For this Teacher, ‘Harry Potter’ Really is the Chosen Series

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Tara Vatandoust

Literary and language arts teacher Kate Avery is all smiles as she makes it to her favorite part of “Harry Potter & the Sorcerer’s Stone” during one of her annual re-reads. Accompanying her on her desk is an assorted set of Harry Potter-related items: a snow globe of a snowy owl resembling Harry’s pet owl Hedwig, a framed photo of Avery’s favorite quote from the Harry Potter series and a lamp depicting various symbols featured prominently in the novels. While Avery no longer buys licensed ‘Harry Potter’ merchandise, she enjoys having more subtle nods to the series adorning her classroom.

*This article contains spoilers for the “Harry Potter” book and film series

Harry Potter: One of the most renowned fictional characters and one of the most popular book series of all time, adding seemingly nonsense words such as “Quidditch” to the general lexicon, producing big-budget films and even birthing a personality test that rivals astrology.

The iconic book series has an especially special home nestled in the heart of literary and language arts teacher and Ravenclaw Kate Avery.

“Even though it was a kids’ series, it helped me understand grief and loss and, honestly, imposter syndrome,” Avery said. “How many times does Harry feel like, ‘I don’t want to be the chosen one? Why?’ and then finally, he accepts it in the seventh [book], and when he does, it’s this reassuring moment for him. It helped me understand things that are conceptually hard to understand.”

I keep [my 1990 ‘Harry Potter’ books] at home because I don’t want to ruin them here, but the reason I think those are really special is that you can feel the pages are older, and you can start to get that smell that sort of covers it, too”

— Kate Avery

Avery first finished the series in graduate school, and since then she has made it a priority to re-read the series at least once a year, interpreting new connections each subsequent reading and starting to relate more to the adult characters of the books as she began teaching.

“I started to rationalize how [Remus Lupin] reacts very calmly to getting fired or being asked to step down. That’s really difficult to do,” Avery said. “I think before, I was like, why didn’t he put up more of a fight? Why didn’t he get in front of the narrative and say something? But now, as a teacher, I get why he did that: because it was for Dumbledore and Hogwarts.”

As a massive fan of the series, Avery also developed her own set of opinions about Hogwarts. Her favorite class? History of Magic. Her favorite spell? Levicorpus, the levitating spell. Her favorite movie? The Alfonso Cuarón-helmed “Harry Potter and the Prisoner of Azkaban.” 

But Avery’s favorite book in the series, the penultimate “Harry Potter and the Half-Blood Prince,” is the most emotionally impactful, as it features Dumbledore’s death.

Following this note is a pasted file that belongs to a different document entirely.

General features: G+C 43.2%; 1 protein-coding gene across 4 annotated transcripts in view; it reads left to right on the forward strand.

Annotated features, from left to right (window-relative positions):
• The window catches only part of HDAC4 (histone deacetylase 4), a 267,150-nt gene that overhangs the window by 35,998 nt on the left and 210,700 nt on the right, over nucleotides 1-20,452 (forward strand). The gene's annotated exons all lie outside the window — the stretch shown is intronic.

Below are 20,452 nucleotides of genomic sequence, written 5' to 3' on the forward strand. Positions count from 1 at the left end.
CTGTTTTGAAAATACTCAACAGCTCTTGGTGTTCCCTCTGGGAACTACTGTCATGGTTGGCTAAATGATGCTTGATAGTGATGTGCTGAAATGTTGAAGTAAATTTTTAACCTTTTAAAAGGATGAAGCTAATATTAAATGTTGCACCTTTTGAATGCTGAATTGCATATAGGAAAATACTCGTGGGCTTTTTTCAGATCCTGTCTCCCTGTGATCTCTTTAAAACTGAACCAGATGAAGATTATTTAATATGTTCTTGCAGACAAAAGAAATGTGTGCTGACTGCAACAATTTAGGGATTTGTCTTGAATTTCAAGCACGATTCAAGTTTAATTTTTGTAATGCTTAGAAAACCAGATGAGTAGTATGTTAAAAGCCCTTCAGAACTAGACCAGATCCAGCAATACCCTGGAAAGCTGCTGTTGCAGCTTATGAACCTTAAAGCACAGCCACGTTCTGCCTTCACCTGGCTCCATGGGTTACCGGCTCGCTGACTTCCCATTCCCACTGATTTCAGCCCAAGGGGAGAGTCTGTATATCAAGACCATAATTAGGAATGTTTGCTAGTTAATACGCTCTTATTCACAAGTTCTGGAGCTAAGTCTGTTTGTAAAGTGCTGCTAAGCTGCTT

“That’s the death that I think had the biggest impact on [Harry’s] life,” Avery said. “It was someone that Harry finally felt could be there for him, and then he’s ripped away so brutally.”

This emotional attachment to the series eventually sparked Avery’s decision to go on excursions inspired by the real-world locales featured in the films. She visited one of the bridges the Hogwarts Express travels on, as well as a library that helped serve as inspiration for the Great Hall on a summer trip to Scotland a few years ago.

However, most discussions of “Harry Potter” spark the hotly-contested topic of the author, J.K. Rowling. Rowling’s controversial stance on transgender women, which surfaced in summer 2020, led to the “Harry Potter” author being “cancelled” on numerous social media platforms and her losing many fans, including Avery.

“I don’t buy anything branded ‘Harry Potter’ anymore,” Avery said. “I don’t want to give [Rowling] any more money.”

Even though it was a kids’ series, it helped me understand grief and loss and, honestly, imposter syndrome”

— Kate Avery

While she said she completely disagrees with Rowling’s controversial opinions, Avery believes the situation can easily be reframed as an opportunity to view the “Harry Potter” series through a critical lens.

“I don’t think it’s easy or even necessary to get rid of a story that will continue to transcend time. I think this is one of those prospects that will forever be positive,” Avery said. “I am not of the belief that because an author did something, people shouldn’t read their work —I actually think that would open the door to having a conversation about it.”

As an avid reader, Avery has even built up a collection of assorted versions of the books, reinforcing her status as a true Potterhead.

“I’ve got the original covers [from the 1990s],” Avery said. “I keep them at home because I don’t want to ruin them here, but the reason I think those are really special is that you can feel the pages are older, and you can start to get that smell that sort of covers it, too.”

In Avery’s reading nook, all was well.